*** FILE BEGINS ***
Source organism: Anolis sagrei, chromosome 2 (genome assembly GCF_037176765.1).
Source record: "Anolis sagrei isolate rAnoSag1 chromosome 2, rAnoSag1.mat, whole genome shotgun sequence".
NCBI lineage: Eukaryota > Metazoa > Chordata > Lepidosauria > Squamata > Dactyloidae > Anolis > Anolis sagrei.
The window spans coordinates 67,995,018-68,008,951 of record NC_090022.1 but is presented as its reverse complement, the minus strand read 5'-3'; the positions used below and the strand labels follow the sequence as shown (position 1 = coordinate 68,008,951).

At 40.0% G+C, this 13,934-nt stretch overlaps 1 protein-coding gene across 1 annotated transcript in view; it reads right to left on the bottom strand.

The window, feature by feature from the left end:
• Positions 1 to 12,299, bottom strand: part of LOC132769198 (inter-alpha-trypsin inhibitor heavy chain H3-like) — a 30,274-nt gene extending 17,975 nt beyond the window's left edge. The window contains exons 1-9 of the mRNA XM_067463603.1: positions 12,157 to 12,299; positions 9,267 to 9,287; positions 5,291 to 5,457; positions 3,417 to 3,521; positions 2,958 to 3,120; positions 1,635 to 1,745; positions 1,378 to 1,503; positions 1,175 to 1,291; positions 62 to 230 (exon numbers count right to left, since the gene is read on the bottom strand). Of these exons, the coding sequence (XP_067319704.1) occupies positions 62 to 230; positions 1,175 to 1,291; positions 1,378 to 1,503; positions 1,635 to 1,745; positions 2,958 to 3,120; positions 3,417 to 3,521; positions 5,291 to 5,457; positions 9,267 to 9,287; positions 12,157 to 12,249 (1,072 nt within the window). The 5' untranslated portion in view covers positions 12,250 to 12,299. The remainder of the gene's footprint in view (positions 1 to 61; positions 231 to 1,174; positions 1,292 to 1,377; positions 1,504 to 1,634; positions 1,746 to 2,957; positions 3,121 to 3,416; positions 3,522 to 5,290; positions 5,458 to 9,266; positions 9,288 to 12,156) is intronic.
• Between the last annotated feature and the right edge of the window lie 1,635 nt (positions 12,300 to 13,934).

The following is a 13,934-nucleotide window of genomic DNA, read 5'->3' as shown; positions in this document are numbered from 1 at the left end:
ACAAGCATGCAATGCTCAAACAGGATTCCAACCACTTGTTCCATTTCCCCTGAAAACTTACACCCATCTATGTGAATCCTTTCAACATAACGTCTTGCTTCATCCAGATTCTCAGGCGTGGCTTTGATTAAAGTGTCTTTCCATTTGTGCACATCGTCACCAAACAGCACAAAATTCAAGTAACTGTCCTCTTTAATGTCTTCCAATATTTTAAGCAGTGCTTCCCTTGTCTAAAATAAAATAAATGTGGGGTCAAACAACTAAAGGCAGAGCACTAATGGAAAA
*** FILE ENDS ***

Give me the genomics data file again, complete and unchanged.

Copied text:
Source organism: Anolis sagrei, chromosome 2 (genome assembly GCF_037176765.1).
Source record: "Anolis sagrei isolate rAnoSag1 chromosome 2, rAnoSag1.mat, whole genome shotgun sequence".
NCBI lineage: Eukaryota > Metazoa > Chordata > Lepidosauria > Squamata > Dactyloidae > Anolis > Anolis sagrei.
The window spans coordinates 67,995,018-68,008,951 of record NC_090022.1 but is presented as its reverse complement, the minus strand read 5'-3'; the positions used below and the strand labels follow the sequence as shown (position 1 = coordinate 68,008,951).

At 40.0% G+C, this 13,934-nt stretch overlaps 1 protein-coding gene across 1 annotated transcript in view; it reads right to left on the bottom strand.

The window, feature by feature from the left end:
• Positions 1 to 12,299, bottom strand: part of LOC132769198 (inter-alpha-trypsin inhibitor heavy chain H3-like) — a 30,274-nt gene extending 17,975 nt beyond the window's left edge. The window contains exons 1-9 of the mRNA XM_067463603.1: positions 12,157 to 12,299; positions 9,267 to 9,287; positions 5,291 to 5,457; positions 3,417 to 3,521; positions 2,958 to 3,120; positions 1,635 to 1,745; positions 1,378 to 1,503; positions 1,175 to 1,291; positions 62 to 230 (exon numbers count right to left, since the gene is read on the bottom strand). Of these exons, the coding sequence (XP_067319704.1) occupies positions 62 to 230; positions 1,175 to 1,291; positions 1,378 to 1,503; positions 1,635 to 1,745; positions 2,958 to 3,120; positions 3,417 to 3,521; positions 5,291 to 5,457; positions 9,267 to 9,287; positions 12,157 to 12,249 (1,072 nt within the window). The 5' untranslated portion in view covers positions 12,250 to 12,299. The remainder of the gene's footprint in view (positions 1 to 61; positions 231 to 1,174; positions 1,292 to 1,377; positions 1,504 to 1,634; positions 1,746 to 2,957; positions 3,121 to 3,416; positions 3,522 to 5,290; positions 5,458 to 9,266; positions 9,288 to 12,156) is intronic.
• Between the last annotated feature and the right edge of the window lie 1,635 nt (positions 12,300 to 13,934).

The following is a 13,934-nucleotide window of genomic DNA, read 5'->3' as shown; positions in this document are numbered from 1 at the left end:
ACAAGCATGCAATGCTCAAACAGGATTCCAACCACTTGTTCCATTTCCCCTGAAAACTTACACCCATCTATGTGAATCCTTTCAACATAACGTCTTGCTTCATCCAGATTCTCAGGCGTGGCTTTGATTAAAGTGTCTTTCCATTTGTGCACATCGTCACCAAACAGCACAAAATTCAAGTAACTGTCCTCTTTAATGTCTTCCAATATTTTAAGCAGTGCTTCCCTTGTCTAAAATAAAATAAATGTGGGGTCAAACAACTAAAGGCAGAGCACTAATGGAAAA